Iraq Wants Shell to Engage 3rd Party in Gas Deal
AMMAN (Dow Jones Newswires), November 6, 2008
A preliminary agreement between Royal Dutch Shell PLC and the Iraqi Oil Ministry calls on the oil major to bring in another international company to help develop the vast gas reserves in southern Iraq, according to a copy of the contract seen by Dow Jones Newswires.
The Heads of Agreement, signed Sept. 22 in Baghdad, which also shows the deal is much bigger then previously announced and may lead to earlier exports of liquified natural gas from Iraq, has triggered a chorus of dissent from Iraqi politicians and oil industry figures.
The final deal, to be known as the South Gas Development Agreement, "will be only finalized upon the introduction of a new partner," stated the HoA.
According to the Middle East Economic Survey newsletter, Chevron Corp. is believed to be seeking this role. Shell declined to comment on this, and Chevron couldn't immediately be reached for comment.
The HoA, which forbids Iraq from negotiating with anyone else on developing gas in the south for at least a year while terms are finalized, calls for the creation of a 25-year extendable 49%-51% joint venture company between Shell and the state-run South Gas Company.
The HoA also stated the joint venture would cover the governorate of Basra and "any other areas as may be agreed between the parties," contradicting a Shell statement after the signing which said it would cover only Basra.
When the agreement was signed, Iraqi oil officials said the joint venture was meant to utilize only the 800 million cubic feet of gas flared every day in southern Iraq as a byproduct of oil production. However, the HoA stipulates development of non-associated fields in Basra.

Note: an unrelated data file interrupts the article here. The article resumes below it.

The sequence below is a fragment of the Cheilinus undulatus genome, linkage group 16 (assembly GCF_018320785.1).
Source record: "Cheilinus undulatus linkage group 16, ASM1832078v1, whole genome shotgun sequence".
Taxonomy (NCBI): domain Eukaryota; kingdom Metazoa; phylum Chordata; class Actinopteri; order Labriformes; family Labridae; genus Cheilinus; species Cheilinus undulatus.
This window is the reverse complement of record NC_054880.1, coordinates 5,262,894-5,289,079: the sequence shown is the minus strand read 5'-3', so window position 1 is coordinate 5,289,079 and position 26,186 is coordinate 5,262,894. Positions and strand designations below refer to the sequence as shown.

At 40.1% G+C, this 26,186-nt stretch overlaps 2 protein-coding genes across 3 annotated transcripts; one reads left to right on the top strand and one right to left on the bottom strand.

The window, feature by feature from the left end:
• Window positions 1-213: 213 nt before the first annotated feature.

"The parties acknowledge that access to non-associated gas is essential," the HoA says.
Basra and surrounding areas contain more than 70% of Iraq's proven gas reserves of more than 3 trillion cubic meters, the world's tenth largest. That reserve can be doubled, or even tripled, if it is fully explored.
Shell insisted part of the produced gas must be exported.
"Joint analysis with the Ministry of Oil shows that the volume of associated gas cannot be utilized fully by current or proposed domestic use," said Shell spokeswoman Kirsten Smart.
Iraq is in dire needs of gas to operate power stations which are currently generating only half of the country's electricity needs. Iraq's Electricity Minister Kareem Waheed said last week Iraq needs to construct at least 6,000 megawatts of capacity over the next two years to meet growing local consumption estimated at 11,000 megawatts a year.
International oil companies have been jockeying for years to establish a presence in Iraq, which has some of the world's largest oil and gas reserves, and help rebuild an industry battered by years of international sanctions and war.
Copyright (c) 2008 Dow Jones & Company, Inc.
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